Parl clears decks for GST rollout from July 1

Union Finance Minister Arun Jaitley

Praful Patel of the Nationalist Congress Party expressed apprehension over the proposed "harsh punishments" in the GST Bills, and said they should be done away with to create a good atmosphere for business.

Parliament today cleared the decks for the rollout of the historic Goods and Services Tax (GST) from July 1 as it approved four supporting legislations to usher in the one-nation-one-tax regime.

"The house has passed the four bills related to Goods and Services Tax (GST) and these are being discussed in the upper house".

"Although the GST is scheduled to be implemented with effect from July 1, the new tax rollout should be delayed by at least a quarter as industry, especially small-time assesees, would require time to prepare themselves to migrate to the new tax regime", AITAF President M.K. Gandhi said in a statement here. "I fear... we will be creating a machine, a monster and I am not saying that it will be a Financial Frankenstein", Sampath said.

If the government keeps the Service Tax at the model GST rate of 18 per cent, it will translate into a 3.5 per cent increase, which will be "hugely inflationary", he said. "This Bill, I have no hesitation in conceding, is a collective property", he said. "It will become hard to implement", Jaitley said but O'Brien did not relent. He also informed that Jammu and Kashmir government has agreed to bring a legislation in its assembly to get its extension to that State.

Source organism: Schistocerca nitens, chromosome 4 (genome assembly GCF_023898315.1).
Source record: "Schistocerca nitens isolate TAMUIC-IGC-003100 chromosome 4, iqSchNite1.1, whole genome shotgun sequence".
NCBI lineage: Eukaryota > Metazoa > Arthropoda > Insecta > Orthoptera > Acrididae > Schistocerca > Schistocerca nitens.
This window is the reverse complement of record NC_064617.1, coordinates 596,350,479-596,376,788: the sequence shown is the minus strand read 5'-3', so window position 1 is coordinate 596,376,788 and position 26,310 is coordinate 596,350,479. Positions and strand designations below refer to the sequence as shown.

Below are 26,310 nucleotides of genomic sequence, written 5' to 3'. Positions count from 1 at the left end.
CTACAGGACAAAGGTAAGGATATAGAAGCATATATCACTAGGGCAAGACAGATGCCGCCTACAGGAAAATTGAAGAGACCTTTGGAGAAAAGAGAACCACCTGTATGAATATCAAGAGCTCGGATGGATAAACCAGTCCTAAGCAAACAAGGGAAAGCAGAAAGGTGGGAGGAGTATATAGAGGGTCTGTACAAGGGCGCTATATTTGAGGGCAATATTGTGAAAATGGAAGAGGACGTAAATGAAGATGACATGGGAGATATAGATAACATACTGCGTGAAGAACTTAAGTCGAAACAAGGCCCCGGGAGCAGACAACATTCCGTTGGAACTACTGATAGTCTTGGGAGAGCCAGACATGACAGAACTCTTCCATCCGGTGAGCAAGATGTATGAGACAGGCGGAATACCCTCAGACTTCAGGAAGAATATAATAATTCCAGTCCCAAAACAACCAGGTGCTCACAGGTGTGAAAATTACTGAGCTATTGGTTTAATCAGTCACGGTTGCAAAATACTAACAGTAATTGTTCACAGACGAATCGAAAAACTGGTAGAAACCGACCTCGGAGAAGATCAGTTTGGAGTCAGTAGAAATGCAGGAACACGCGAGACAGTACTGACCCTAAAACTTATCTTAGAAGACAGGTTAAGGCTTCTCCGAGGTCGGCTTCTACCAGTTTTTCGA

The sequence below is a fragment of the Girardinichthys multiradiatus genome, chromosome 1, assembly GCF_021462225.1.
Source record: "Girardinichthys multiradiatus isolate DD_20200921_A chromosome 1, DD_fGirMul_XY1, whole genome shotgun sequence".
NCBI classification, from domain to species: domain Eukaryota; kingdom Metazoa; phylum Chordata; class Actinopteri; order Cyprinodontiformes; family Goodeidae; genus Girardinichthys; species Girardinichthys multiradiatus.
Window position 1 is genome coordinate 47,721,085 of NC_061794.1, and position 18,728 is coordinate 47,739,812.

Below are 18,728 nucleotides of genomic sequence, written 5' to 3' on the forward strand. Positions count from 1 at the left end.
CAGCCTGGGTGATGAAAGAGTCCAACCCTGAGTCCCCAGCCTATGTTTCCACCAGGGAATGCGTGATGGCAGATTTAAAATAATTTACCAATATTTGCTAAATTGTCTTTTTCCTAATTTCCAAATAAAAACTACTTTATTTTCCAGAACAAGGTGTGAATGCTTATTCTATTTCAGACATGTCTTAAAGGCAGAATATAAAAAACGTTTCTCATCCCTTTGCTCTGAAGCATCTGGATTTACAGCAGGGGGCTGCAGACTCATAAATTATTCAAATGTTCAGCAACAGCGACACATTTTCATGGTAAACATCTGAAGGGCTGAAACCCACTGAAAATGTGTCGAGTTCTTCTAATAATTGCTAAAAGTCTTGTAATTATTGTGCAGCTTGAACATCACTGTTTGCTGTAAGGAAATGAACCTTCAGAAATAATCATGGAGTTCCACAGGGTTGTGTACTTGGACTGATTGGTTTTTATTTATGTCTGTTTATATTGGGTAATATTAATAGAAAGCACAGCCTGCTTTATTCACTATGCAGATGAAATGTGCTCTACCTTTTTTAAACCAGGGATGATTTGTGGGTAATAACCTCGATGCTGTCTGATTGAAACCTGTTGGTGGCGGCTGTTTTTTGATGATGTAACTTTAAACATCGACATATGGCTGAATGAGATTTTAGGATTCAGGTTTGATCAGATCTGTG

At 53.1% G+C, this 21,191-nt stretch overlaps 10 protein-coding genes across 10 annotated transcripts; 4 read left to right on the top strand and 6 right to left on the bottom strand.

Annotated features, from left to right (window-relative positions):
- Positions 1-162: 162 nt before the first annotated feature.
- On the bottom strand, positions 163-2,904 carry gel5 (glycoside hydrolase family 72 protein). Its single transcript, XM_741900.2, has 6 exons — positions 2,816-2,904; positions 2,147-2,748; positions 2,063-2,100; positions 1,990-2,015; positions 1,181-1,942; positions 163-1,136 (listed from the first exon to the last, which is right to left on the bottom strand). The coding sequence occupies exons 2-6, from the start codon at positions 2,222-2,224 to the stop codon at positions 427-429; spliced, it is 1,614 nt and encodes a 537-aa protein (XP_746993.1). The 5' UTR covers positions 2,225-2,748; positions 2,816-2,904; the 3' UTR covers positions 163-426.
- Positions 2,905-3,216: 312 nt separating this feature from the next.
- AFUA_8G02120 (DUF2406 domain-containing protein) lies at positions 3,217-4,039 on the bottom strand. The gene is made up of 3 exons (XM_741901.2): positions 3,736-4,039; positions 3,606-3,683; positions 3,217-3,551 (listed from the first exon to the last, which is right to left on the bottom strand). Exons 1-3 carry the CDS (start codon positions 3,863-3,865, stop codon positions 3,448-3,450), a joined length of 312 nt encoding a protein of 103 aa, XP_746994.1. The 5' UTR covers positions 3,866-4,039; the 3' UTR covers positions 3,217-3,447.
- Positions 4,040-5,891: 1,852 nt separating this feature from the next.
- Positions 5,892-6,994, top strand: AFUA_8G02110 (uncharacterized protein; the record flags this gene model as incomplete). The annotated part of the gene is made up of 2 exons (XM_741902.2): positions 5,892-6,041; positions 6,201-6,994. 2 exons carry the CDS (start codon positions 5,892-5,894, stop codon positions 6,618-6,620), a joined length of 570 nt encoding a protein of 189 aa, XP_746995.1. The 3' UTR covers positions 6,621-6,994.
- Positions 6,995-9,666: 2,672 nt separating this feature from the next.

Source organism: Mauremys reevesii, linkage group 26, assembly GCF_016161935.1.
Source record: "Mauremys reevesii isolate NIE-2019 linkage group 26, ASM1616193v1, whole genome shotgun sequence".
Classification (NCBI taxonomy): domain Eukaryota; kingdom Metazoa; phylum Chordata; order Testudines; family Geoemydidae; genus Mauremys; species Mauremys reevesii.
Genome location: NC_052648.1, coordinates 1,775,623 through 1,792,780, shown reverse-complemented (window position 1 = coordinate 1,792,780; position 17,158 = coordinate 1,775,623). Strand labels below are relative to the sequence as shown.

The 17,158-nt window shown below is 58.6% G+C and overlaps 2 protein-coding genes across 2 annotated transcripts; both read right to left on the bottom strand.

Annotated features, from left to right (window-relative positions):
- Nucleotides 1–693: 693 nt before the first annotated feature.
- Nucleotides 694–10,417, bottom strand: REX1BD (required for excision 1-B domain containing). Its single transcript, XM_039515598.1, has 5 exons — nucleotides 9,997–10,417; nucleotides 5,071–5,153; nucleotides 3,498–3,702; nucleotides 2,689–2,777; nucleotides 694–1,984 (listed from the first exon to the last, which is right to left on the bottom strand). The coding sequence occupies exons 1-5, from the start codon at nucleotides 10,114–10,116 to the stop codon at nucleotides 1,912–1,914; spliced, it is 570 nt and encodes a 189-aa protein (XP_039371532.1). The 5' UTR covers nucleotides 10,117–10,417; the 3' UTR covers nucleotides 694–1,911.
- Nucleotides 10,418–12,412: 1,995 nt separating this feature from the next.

CPI leader D Raja said increasing the slabs of indirect taxes will put a burden on common people.

In the Rajya Sabha, however the party made a decision to support the government, sources said, because it did not want to be seen as a spoke in the development story, particularly since it authored GST.

It will subsume all the existing indirect taxes levied by the Centre and states under one single tax.

"Parliament can not be ignored", he said, suggesting that the GST should be audited by the comptroller and auditor general.

The GST Bill was first proposed by the former finance minister of India P. Chidambaram during the 2006-07 budget in the UPA government.

Highlighting the federal structure of the Council, Jaitley said 32 representatives from the Centre and states are finalising the GST rules.

"But, even worse than that is the fact that both in the Central GST and the State GST, the tax rate can be up to a maximum of 20 per cent, which means, theoretically speaking, for any good or service, you can have a maximum rate of 40 per cent".

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